Chapter 2 – A Most Bizarre Transition

I’m still dumbfounded by my “adventure” in Texas.  It seems like someone cut out someone else’s life and pasted it back into the middle of mine.  First of all, I hadn’t lived in Texas since I was little, and where my sister lived wasn’t anywhere close to that even.  They lived in a dreadful sounding place called “Saginaw”.  There was nothing for me there, at least, that I knew of.  Even though I was very familiar with Texas, actually living there again was culture shock:  no beach, no coffee houses, no city-life or even a village-square.  I was on my $400 cell phone every night, not just to talk to my boyfriend, but to feel connected to home and everything that I understood.

Besides the discomfort of feeling drastically out of place, my brother-in-law was an ass.  I was extremely tentative about moving in with my sister and her three kids, but it was entirely because of my then-brother-in-law.  For one, he was a racist with some pretty wild theories.  I will say nothing more on the subject.  Second of all, he had a scary temper that made the entire home feel like it was oppressed by the constant threat of a hurricane.  The floor of their home was made up of eggshells that were not to be crunched without severe repercussions.  Third, he persistently joked around at the entire family’s expense:  some were fat, some were stupid, some were fat and stupid, some were the secondary class “Woman”, and some (me) were just like Juanita (my mom; apparently a horrible insult in his opinion.)  Normally, mentioning him wouldn’t be worth my time, but I suppose I have to credit him for being a link in the chain of everything that ensued.

After two weeks at my sister’s, I woke up to the classifieds section of the newspaper lying on my face with several apartments highlighted.  Subtle, he was not.  I had just gotten a job at a large ministry on the grave-yard shift janitor crew and there was NO WAY I was ready to afford my own apartment, especially since I still didn’t even know what I was doing in that town.  It’s one thing to leave your life behind, move in temporarily with someone you know and try to figure things out.  It’s entirely different to sign a lease when you have no idea if you plan to stay or what you’ll be doing in the months ahead.  You don’t move 1,500 miles away from home to be a janitor (I have great respect for the field, but it’s just not one that requires a lot of major relocation).  But I took the hint and packed my bags.  I wasn’t going to deal with him and I wasn’t about to stay where I wasn’t wanted.  I was gone before anyone got home.  My plan?  To sleep on one of the couches of the many offices I cleaned.  It wasn’t a great plan, but I was starting to wonder if the whole move-to-Texas-thing was all that great of a plan itself.  What was sleeping on an office couch by this point?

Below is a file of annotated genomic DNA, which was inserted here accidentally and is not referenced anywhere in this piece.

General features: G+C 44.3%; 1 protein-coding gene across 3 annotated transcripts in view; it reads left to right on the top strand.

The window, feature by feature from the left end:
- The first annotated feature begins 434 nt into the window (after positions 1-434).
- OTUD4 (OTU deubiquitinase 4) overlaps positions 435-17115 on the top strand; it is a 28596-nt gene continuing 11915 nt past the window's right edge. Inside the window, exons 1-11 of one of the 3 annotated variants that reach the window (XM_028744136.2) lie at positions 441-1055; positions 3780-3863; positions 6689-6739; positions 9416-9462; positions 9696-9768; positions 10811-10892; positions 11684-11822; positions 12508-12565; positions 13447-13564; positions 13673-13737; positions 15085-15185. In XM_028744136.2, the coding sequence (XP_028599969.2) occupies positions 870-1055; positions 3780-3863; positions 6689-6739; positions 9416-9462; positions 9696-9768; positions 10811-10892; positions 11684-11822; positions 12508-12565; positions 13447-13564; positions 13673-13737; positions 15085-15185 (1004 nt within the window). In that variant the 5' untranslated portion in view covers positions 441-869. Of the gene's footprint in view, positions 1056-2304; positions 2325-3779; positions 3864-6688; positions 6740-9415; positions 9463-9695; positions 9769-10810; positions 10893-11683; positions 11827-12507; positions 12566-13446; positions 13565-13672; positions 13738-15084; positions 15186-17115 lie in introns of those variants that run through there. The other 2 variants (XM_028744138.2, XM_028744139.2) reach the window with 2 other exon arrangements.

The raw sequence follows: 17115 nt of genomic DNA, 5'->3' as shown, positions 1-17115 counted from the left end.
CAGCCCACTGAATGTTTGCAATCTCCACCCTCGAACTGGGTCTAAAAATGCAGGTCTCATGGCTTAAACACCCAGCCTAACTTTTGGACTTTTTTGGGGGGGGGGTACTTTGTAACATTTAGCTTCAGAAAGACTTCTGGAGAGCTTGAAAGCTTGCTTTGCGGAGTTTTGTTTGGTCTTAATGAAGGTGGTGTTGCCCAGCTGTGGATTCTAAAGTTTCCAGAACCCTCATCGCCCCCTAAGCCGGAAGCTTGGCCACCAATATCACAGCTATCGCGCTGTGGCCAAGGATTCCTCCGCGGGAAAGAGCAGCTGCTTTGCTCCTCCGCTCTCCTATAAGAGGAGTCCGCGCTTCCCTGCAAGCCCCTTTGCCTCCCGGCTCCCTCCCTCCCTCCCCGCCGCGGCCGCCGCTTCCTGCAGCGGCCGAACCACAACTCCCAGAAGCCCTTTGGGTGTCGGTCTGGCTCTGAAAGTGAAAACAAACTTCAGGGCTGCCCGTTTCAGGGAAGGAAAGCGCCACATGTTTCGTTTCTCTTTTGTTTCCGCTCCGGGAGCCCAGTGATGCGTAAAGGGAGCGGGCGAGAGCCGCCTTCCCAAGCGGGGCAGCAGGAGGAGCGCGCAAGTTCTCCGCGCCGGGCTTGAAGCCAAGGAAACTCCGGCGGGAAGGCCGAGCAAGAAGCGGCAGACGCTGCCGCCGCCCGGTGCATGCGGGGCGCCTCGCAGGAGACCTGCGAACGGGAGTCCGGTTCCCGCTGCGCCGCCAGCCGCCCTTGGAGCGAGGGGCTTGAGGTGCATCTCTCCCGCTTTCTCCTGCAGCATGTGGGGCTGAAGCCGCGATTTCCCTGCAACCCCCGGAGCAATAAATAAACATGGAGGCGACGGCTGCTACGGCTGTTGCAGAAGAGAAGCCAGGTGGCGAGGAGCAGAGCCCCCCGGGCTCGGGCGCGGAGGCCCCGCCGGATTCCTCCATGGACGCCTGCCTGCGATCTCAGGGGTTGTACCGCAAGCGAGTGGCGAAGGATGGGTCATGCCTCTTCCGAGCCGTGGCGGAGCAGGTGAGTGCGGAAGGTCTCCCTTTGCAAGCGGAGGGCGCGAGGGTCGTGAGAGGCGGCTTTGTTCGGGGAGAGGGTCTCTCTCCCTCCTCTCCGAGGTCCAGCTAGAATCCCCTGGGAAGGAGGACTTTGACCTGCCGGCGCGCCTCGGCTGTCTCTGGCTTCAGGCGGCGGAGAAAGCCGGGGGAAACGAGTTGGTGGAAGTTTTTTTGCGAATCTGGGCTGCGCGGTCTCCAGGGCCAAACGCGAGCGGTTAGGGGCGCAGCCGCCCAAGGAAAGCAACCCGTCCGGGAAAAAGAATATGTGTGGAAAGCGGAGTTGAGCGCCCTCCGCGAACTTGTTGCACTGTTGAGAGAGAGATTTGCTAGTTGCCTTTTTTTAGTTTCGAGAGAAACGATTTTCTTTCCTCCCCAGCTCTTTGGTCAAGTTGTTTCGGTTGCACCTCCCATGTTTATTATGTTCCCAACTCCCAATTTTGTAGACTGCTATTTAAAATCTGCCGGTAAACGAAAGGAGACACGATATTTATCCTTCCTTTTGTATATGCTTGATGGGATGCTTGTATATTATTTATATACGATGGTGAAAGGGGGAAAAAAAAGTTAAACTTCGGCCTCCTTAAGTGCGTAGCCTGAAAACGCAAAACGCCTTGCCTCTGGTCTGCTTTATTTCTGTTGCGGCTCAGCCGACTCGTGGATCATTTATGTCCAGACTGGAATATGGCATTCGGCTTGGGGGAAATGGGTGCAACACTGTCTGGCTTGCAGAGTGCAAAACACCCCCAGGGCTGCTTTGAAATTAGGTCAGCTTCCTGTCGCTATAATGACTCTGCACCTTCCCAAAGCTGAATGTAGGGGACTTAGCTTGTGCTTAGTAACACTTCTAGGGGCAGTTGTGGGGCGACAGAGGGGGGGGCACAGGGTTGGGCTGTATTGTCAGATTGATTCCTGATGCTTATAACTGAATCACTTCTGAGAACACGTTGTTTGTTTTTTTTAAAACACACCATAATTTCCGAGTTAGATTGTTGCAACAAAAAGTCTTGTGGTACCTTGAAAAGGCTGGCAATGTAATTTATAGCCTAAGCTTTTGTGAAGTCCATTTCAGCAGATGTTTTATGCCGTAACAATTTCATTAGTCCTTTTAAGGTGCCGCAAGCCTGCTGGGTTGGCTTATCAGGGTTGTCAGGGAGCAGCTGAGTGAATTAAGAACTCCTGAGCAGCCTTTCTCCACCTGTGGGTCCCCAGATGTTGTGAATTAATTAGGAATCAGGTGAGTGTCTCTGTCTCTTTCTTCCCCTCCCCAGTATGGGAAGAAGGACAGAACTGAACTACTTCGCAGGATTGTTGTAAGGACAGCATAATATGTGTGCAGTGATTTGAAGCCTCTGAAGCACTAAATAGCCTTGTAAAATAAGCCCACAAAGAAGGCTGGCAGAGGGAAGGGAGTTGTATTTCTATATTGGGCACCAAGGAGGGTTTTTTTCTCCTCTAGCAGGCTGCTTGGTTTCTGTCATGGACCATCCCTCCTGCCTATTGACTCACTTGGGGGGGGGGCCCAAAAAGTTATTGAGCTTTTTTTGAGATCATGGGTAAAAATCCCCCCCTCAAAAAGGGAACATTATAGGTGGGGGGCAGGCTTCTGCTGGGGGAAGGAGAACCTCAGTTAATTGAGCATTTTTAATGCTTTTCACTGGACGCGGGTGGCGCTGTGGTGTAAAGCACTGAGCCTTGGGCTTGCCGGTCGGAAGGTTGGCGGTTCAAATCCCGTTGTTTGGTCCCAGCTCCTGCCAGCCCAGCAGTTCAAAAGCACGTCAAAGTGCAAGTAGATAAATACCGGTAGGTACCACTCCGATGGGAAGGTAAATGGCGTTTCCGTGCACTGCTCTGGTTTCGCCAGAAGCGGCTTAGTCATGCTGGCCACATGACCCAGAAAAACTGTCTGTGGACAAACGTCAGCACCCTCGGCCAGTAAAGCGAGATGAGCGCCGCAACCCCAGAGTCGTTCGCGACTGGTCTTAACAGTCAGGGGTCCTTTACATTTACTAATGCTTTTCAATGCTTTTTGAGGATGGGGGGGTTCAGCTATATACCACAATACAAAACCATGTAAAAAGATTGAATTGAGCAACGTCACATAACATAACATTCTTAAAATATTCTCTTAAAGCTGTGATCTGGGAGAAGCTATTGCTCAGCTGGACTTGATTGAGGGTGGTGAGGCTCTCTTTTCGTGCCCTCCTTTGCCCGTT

Fortunately, I didn’t have to do that.  The janitorial crew gathered for the nightly assignments and quick prayer (it was a ministry after all, and even janitors can be ministers, right?).  I asked them to pray about my living situation and briefly filled them in on my dilemma.  I think I even told them I was planning on sleeping at work.  One quiet girl a few years older than me found me later that evening.  Her name was Debra and I barely knew her, but she said I could come and stay with her until I got on my feet, so long as I was okay with living with an infant.  I figured living with an infant would be a step up in maturity of my previous roommate, so I accepted.  I don’t know where Debra is today, but if you ever read this, THANKYOU!  You will just never know…

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